As Florida seagrasses wither, a study shows a component of urine can help with restoration
The UF study focused on struvite, a plentiful byproduct of the wastewater treatment process. The mineral contains nitrogen and phosphorus, both key ingredients in fertilizer.
A University of Florida study shows that a component of human urine can help with seagrass restoration.
The study focused on struvite, a mineral produced by bacteria in the urinary tract that contains nitrogen and phosphorus, both key ingredients in fertilizer that help plants grow.
It's also an abundant byproduct of the wastewater treatment process that is usually disposed of.
Conor MacDonnell, a marine scientist with the UF Department of Soil and Water Science, carried out the study. He says struvite can help restore seagrasses in some places, like where boats have left scars in seagrass beds.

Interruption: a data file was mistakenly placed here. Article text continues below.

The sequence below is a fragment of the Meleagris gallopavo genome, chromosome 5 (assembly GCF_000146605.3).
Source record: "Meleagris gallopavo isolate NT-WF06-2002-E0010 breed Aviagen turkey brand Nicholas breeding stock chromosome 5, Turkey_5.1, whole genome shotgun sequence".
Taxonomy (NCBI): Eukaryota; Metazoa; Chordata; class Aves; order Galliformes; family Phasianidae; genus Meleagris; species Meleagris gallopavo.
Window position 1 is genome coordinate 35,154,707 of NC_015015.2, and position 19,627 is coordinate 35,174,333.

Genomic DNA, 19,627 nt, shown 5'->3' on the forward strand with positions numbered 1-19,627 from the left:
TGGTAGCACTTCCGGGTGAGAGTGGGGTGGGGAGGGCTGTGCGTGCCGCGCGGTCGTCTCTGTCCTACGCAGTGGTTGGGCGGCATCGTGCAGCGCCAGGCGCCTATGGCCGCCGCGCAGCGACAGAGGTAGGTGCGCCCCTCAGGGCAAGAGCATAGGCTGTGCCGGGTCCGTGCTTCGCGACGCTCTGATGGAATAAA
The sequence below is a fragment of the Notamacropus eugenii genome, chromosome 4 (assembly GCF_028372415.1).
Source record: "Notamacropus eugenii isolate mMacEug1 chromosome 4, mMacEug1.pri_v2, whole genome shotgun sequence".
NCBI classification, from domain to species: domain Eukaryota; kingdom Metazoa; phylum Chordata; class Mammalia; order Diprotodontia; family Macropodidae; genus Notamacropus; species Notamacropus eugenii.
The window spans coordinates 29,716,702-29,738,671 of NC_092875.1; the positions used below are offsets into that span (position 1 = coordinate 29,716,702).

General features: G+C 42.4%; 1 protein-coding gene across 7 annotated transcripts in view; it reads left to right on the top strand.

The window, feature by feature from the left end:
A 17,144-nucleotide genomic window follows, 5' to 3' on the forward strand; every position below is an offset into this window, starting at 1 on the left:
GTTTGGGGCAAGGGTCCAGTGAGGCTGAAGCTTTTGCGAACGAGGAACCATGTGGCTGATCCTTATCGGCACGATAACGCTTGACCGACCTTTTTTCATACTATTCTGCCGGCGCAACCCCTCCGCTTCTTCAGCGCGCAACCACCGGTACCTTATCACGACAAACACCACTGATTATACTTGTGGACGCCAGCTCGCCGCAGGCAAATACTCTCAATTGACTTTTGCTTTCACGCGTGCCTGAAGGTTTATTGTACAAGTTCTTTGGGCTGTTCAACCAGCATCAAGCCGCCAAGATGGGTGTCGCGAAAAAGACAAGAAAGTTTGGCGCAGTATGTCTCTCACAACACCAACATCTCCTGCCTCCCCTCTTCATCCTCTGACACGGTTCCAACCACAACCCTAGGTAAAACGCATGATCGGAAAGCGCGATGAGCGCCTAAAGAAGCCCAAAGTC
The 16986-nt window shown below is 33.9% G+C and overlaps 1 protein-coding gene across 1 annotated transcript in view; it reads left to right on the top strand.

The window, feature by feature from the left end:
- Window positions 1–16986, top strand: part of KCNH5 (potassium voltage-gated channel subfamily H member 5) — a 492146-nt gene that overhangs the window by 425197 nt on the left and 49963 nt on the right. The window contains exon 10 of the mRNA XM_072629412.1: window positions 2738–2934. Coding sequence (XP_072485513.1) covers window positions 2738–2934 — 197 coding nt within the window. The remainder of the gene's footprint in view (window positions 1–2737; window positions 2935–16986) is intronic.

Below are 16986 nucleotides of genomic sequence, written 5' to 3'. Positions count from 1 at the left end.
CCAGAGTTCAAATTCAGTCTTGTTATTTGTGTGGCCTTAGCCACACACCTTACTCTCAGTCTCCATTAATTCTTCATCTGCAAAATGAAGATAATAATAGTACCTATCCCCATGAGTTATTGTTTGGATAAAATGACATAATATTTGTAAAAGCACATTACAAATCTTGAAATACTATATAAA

MacDonnell applied struvite to seagrass plots and found that, over time, it provided better growth, in addition to environmental and sustainability benefits.
“Nothing is going to be a silver bullet, but it can be an important component in certain environments for drastically improving potentially the restoration of this very ecologically important but very sensitive species,” MacDonnell says.
But, he says, struvite is not suitable for water bodies like the northern Indian River Lagoon, where too much nitrogen and phosphorus have caused widespread seagrass losses.
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